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We first announced our intention to ask users to provide basic, not-personally-identifiable system data back in February. Since then we have built the Ubuntu Report tool and integrated it in to the Ubuntu 18.04 LTS initial setup tool. You can see an example of the data being collected on the Ubuntu Report Github page.
At first login users are asked if they would like to send the information gathered and can preview that data if they wish.
We are asking for this data in order to build a better picture about our user base, and indeed the user base of any other distro that would like to get involved. With this data we can understand typical hardware setups and ensure that we are aligned with that hardware. We also get a good insight in to which translations are most important and where in the world people are using Ubuntu – all of which means that decisions we make for Ubuntu desktop will benefit all our users.
In February we committed to making this information public, and that is absolutely what we will do. Our design team are working on the best ways to present the data and ensure that information is safe and anonymous. Our web team will then implement those designs on a public website. This work is scheduled to be completed during the 18.10 development cycle. In the meantime however, I am pleased be able to offer some initial insights which I hope you will find interesting.
One thing to point out is that this data is entirely from Ubuntu Desktop installs only and does not include users of Ubuntu Server, Ubuntu Core, our cloud images, or any of the Ubuntu derivatives that do not include the ubuntu-report software in their installer.
This has held steady since release and has started to increase in recent weeks.
The average install of Ubuntu Desktop takes 18 minutes. Some machines out there can install a full desktop in less than 8 minutes! While 18 minutes is faster than many other OS installs out there we are still looking in to how we can optimise this further.
The number of people upgrading an existing Ubuntu installation is about a quarter of those who are installing 18.04LTS from scratch which, given that we only start prompting for upgrade when the .1 release is out (scheduled for July 26th) is unsurprising.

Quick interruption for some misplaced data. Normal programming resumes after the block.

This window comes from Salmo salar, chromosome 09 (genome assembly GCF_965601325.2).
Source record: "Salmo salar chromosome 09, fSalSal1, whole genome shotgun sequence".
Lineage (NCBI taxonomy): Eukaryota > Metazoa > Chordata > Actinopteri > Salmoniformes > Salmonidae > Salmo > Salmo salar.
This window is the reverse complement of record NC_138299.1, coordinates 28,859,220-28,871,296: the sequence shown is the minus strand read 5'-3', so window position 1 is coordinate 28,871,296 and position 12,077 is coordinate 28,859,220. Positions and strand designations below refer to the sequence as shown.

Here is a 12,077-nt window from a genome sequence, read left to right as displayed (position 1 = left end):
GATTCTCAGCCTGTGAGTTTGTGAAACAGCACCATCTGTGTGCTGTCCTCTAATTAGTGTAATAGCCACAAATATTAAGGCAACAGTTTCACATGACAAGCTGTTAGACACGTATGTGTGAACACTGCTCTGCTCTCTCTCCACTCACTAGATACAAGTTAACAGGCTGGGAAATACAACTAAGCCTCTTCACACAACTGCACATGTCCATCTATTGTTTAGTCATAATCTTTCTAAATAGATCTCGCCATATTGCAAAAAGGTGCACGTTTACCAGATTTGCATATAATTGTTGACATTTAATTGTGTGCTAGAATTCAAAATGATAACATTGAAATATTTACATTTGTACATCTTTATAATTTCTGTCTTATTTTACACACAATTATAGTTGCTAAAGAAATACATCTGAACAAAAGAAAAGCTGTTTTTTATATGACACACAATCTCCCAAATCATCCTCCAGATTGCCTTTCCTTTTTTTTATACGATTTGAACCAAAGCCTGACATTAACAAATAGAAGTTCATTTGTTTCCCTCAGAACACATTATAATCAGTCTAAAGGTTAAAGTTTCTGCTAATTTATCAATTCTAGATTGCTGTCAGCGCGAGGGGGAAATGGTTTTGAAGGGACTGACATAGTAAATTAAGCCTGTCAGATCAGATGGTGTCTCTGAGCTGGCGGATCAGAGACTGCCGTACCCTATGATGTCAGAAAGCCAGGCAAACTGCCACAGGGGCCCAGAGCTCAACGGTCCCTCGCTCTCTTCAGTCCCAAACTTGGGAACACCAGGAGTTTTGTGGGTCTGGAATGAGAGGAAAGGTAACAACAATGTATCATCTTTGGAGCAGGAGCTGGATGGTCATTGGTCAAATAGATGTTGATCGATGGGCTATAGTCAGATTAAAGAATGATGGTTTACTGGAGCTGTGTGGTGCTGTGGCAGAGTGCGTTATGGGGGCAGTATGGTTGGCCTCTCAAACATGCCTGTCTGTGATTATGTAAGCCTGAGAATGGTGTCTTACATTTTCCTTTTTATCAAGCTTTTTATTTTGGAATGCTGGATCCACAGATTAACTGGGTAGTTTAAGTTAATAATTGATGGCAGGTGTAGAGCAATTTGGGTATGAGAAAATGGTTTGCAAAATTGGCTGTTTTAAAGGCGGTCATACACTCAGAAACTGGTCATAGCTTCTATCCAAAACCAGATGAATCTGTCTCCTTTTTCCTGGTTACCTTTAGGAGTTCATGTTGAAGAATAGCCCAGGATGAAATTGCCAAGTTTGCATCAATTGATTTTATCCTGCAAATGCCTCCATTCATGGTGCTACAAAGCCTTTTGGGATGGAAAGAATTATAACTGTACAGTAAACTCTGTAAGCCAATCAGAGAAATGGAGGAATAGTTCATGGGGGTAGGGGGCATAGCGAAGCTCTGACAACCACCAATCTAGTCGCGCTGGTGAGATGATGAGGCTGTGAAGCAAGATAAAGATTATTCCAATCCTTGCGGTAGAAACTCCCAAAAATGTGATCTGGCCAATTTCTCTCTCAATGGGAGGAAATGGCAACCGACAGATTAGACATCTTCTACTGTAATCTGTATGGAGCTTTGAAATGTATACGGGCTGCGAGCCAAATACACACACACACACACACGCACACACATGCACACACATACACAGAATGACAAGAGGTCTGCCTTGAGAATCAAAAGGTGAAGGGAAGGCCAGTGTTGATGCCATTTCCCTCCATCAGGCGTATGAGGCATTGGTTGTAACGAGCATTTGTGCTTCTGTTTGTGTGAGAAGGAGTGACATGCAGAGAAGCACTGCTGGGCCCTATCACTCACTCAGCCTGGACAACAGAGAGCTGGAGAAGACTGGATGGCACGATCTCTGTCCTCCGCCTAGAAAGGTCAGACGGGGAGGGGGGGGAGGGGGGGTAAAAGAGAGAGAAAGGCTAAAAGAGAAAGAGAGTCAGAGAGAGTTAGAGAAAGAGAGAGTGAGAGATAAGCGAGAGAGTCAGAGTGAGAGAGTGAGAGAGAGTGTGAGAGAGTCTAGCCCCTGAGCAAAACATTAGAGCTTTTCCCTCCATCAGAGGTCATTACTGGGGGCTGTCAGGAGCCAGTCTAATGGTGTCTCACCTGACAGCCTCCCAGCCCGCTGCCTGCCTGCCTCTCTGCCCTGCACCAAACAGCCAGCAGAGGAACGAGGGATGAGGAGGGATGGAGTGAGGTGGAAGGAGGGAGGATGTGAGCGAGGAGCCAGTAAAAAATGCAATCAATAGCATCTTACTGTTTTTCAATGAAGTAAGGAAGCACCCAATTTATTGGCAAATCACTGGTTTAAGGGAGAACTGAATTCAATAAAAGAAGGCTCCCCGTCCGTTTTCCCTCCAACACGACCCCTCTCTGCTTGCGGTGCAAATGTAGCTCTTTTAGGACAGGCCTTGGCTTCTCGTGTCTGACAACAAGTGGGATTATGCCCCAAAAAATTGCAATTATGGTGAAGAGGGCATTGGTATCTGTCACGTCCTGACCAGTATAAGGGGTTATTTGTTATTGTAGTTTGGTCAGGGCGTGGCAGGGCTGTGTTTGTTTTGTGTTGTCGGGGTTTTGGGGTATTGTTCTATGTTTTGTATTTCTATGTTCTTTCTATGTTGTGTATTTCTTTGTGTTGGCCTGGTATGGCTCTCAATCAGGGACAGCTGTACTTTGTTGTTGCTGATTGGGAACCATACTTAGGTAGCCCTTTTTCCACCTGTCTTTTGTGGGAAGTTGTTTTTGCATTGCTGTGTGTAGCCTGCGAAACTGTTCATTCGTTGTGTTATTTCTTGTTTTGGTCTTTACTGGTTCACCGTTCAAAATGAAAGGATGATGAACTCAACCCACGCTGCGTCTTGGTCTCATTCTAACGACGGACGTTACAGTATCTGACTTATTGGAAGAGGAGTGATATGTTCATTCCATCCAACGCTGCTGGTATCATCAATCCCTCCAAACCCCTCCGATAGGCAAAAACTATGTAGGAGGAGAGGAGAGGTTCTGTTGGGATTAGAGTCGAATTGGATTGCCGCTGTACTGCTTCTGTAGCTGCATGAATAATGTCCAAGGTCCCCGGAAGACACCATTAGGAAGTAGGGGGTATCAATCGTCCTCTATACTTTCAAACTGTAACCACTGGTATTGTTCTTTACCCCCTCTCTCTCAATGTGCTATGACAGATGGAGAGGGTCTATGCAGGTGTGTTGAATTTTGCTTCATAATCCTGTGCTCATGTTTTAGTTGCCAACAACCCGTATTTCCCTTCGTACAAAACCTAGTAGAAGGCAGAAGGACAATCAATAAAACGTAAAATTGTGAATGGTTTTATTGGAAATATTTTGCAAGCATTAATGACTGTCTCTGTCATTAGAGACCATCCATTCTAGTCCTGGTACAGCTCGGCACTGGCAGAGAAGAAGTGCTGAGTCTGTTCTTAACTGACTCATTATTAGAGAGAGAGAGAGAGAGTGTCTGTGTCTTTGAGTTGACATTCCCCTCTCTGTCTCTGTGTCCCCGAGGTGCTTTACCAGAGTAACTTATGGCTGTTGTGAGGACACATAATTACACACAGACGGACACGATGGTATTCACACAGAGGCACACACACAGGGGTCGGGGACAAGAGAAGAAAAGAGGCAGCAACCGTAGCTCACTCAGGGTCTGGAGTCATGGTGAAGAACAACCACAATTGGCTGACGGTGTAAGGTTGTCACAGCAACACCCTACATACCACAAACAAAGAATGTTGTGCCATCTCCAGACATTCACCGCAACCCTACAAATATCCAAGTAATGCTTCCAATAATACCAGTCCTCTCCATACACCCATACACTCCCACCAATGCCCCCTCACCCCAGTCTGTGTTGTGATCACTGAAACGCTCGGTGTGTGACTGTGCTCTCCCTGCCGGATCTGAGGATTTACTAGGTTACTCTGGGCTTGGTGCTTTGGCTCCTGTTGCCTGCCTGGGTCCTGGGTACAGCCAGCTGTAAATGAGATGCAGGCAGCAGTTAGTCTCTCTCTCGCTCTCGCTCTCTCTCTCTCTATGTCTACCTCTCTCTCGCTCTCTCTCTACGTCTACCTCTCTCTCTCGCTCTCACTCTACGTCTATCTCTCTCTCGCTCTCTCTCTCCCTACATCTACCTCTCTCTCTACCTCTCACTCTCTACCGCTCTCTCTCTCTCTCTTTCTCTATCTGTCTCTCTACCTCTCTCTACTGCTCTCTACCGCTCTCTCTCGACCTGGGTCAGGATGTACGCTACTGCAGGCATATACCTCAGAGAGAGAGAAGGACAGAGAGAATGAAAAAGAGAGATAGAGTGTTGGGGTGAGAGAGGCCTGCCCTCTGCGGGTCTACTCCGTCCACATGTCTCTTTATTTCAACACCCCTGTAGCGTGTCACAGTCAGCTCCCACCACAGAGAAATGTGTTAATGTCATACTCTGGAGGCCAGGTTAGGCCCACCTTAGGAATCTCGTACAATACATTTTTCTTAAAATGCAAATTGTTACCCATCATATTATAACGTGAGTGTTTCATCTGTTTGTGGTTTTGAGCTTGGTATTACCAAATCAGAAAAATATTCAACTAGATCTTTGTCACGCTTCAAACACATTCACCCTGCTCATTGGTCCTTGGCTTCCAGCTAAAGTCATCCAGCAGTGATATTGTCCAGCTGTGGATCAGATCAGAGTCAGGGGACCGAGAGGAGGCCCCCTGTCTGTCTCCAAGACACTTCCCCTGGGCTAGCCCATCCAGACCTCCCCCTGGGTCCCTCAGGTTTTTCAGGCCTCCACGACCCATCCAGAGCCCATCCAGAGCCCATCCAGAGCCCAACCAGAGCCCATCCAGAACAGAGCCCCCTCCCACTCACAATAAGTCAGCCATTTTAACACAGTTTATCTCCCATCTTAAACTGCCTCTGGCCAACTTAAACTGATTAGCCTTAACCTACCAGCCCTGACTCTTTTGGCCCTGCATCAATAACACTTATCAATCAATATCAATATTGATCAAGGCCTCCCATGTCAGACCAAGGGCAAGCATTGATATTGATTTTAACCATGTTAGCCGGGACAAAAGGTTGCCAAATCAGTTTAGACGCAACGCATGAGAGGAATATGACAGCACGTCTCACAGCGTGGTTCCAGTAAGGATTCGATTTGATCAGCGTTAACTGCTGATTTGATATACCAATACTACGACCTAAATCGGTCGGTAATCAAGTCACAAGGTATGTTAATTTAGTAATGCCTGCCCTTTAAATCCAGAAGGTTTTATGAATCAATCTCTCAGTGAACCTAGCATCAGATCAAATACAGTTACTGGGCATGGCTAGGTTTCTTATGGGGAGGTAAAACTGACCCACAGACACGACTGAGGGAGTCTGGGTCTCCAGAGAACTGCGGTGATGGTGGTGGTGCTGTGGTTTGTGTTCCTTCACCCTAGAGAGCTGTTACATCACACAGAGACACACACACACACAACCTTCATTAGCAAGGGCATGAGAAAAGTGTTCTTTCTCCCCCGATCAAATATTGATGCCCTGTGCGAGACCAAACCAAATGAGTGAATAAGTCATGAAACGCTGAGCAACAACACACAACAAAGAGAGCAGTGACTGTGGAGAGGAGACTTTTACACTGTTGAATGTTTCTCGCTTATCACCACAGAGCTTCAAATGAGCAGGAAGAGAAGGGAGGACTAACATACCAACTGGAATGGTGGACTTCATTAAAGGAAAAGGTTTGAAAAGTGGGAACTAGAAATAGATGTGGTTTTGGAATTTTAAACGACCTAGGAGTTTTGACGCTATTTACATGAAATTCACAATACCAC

Another interesting fact is that the newly introduced Minimum Install option is being used by a little over 15% of our users. This is a brand new option but is already attracting a considerable fanbase. Other installer options show that nearly everyone chooses to download software updates during installation, over half the installs include restricted addons (media codecs) and 28% of users select automatic login.
A single CPU is most common, and this is not very surprising. We haven’t broken this down to cores but is something we will look in to.
Most people choose to wipe their disks and reinstall from scratch. The second most common option is to use a custom, manually created partition table. Creating partition tables manually is an advanced process and we will investigate ways to make this easier.
Full HD (1080p) is the most popular screen resolution, followed by 1366 x 768, a common laptop resolution. HiDPI and 4k are not yet commonplace. 4k screens have been around for a while now but are often priced much higher than the full HD counterparts so the numbers are not entirely surprising.
A few people are using multiple graphics cards, and this could be for machine learning, cryptocurrency mining or gaming. A single monitor is far and away the most common set up.
4 & 8 GB of RAM is fairly common. 1GB is less common while 128GB putting in an appearance is a little surprising!
This data is based on the timezone selected at installation and not on IP address geo-coding. We do not store IP address. The US has the biggest concentration, but this could be skewed by people using the defaults during installation. Brazil, India, China and Russia are also big users of Ubuntu and we have users literally all over the globe in every country!
Thank you to everyone who has shared their data. I will share more information about the public website as soon as I can and we’d love to hear your thoughts on these insights into our Ubuntu users.
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